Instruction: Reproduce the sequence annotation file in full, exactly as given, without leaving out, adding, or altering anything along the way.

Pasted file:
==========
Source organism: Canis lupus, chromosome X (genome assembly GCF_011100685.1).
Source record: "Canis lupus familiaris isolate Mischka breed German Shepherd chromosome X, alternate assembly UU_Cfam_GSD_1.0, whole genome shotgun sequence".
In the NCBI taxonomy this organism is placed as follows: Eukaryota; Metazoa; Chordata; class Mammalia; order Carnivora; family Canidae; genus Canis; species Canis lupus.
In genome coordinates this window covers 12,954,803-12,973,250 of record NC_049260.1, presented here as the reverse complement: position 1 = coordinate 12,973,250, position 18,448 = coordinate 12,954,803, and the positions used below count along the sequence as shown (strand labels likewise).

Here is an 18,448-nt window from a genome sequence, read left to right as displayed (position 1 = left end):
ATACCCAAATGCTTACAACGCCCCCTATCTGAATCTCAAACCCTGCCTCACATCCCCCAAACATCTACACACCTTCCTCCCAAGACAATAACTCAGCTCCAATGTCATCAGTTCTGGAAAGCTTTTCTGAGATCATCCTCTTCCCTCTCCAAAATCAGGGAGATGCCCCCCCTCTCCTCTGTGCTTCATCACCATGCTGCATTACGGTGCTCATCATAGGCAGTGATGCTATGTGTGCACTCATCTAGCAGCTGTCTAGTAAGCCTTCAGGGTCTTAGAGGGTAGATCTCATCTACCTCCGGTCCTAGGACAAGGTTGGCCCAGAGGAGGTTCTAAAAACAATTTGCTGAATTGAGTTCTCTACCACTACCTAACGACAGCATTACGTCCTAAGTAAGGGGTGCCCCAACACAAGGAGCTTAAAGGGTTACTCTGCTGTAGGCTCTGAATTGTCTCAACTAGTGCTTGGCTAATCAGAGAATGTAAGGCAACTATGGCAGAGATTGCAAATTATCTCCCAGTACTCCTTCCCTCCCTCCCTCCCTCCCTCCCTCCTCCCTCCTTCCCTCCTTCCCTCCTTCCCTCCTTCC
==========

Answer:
Source organism: Canis lupus, chromosome X (genome assembly GCF_011100685.1).
Source record: "Canis lupus familiaris isolate Mischka breed German Shepherd chromosome X, alternate assembly UU_Cfam_GSD_1.0, whole genome shotgun sequence".
In the NCBI taxonomy this organism is placed as follows: Eukaryota; Metazoa; Chordata; class Mammalia; order Carnivora; family Canidae; genus Canis; species Canis lupus.
In genome coordinates this window covers 12,954,803-12,973,250 of record NC_049260.1, presented here as the reverse complement: position 1 = coordinate 12,973,250, position 18,448 = coordinate 12,954,803, and the positions used below count along the sequence as shown (strand labels likewise).

Here is an 18,448-nt window from a genome sequence, read left to right as displayed (position 1 = left end):
ATACCCAAATGCTTACAACGCCCCCTATCTGAATCTCAAACCCTGCCTCACATCCCCCAAACATCTACACACCTTCCTCCCAAGACAATAACTCAGCTCCAATGTCATCAGTTCTGGAAAGCTTTTCTGAGATCATCCTCTTCCCTCTCCAAAATCAGGGAGATGCCCCCCCTCTCCTCTGTGCTTCATCACCATGCTGCATTACGGTGCTCATCATAGGCAGTGATGCTATGTGTGCACTCATCTAGCAGCTGTCTAGTAAGCCTTCAGGGTCTTAGAGGGTAGATCTCATCTACCTCCGGTCCTAGGACAAGGTTGGCCCAGAGGAGGTTCTAAAAACAATTTGCTGAATTGAGTTCTCTACCACTACCTAACGACAGCATTACGTCCTAAGTAAGGGGTGCCCCAACACAAGGAGCTTAAAGGGTTACTCTGCTGTAGGCTCTGAATTGTCTCAACTAGTGCTTGGCTAATCAGAGAATGTAAGGCAACTATGGCAGAGATTGCAAATTATCTCCCAGTACTCCTTCCCTCCCTCCCTCCCTCCCTCCCTCCTCCCTCCTTCCCTCCTTCCCTCCTTCCCTCCTTCC